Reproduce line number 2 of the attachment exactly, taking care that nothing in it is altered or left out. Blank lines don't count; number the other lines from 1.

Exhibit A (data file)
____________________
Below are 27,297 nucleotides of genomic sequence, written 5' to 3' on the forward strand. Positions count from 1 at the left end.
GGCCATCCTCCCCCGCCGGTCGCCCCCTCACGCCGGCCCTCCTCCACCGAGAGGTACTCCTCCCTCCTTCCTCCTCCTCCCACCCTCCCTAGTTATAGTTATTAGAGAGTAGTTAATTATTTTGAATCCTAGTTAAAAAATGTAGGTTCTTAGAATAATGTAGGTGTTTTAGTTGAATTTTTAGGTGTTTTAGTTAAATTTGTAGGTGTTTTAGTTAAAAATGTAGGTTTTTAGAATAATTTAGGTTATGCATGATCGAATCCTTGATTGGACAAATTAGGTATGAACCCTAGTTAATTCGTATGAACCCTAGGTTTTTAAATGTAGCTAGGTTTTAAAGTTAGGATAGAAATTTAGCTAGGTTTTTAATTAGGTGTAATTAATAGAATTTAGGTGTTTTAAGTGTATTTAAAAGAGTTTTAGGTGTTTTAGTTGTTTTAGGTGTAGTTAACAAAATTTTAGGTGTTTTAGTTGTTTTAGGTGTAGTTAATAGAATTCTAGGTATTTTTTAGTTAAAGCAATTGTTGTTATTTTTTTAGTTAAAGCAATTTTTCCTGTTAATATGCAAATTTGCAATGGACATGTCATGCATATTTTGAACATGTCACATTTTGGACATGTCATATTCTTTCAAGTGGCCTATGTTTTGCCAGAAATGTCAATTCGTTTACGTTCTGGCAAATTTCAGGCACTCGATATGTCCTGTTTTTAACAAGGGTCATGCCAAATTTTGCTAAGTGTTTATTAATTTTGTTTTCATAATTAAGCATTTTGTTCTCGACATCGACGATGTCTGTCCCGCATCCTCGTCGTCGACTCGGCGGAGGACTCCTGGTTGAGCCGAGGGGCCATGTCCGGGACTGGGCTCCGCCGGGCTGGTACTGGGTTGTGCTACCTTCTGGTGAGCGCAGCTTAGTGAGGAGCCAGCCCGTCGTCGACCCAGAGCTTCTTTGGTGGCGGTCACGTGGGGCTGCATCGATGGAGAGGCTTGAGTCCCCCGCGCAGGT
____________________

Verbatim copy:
GGCCATCCTCCCCCGCCGGTCGCCCCCTCACGCCGGCCCTCCTCCACCGAGAGGTACTCCTCCCTCCTTCCTCCTCCTCCCACCCTCCCTAGTTATAGTTATTAGAGAGTAGTTAATTATTTTGAATCCTAGTTAAAAAATGTAGGTTCTTAGAATAATGTAGGTGTTTTAGTTGAATTTTTAGGTGTTTTAGTTAAATTTGTAGGTGTTTTAGTTAAAAATGTAGGTTTTTAGAATAATTTAGGTTATGCATGATCGAATCCTTGATTGGACAAATTAGGTATGAACCCTAGTTAATTCGTATGAACCCTAGGTTTTTAAATGTAGCTAGGTTTTAAAGTTAGGATAGAAATTTAGCTAGGTTTTTAATTAGGTGTAATTAATAGAATTTAGGTGTTTTAAGTGTATTTAAAAGAGTTTTAGGTGTTTTAGTTGTTTTAGGTGTAGTTAACAAAATTTTAGGTGTTTTAGTTGTTTTAGGTGTAGTTAATAGAATTCTAGGTATTTTTTAGTTAAAGCAATTGTTGTTATTTTTTTAGTTAAAGCAATTTTTCCTGTTAATATGCAAATTTGCAATGGACATGTCATGCATATTTTGAACATGTCACATTTTGGACATGTCATATTCTTTCAAGTGGCCTATGTTTTGCCAGAAATGTCAATTCGTTTACGTTCTGGCAAATTTCAGGCACTCGATATGTCCTGTTTTTAACAAGGGTCATGCCAAATTTTGCTAAGTGTTTATTAATTTTGTTTTCATAATTAAGCATTTTGTTCTCGACATCGACGATGTCTGTCCCGCATCCTCGTCGTCGACTCGGCGGAGGACTCCTGGTTGAGCCGAGGGGCCATGTCCGGGACTGGGCTCCGCCGGGCTGGTACTGGGTTGTGCTACCTTCTGGTGAGCGCAGCTTAGTGAGGAGCCAGCCCGTCGTCGACCCAGAGCTTCTTTGGTGGCGGTCACGTGGGGCTGCATCGATGGAGAGGCTTGAGTCCCCCGCGCAGGT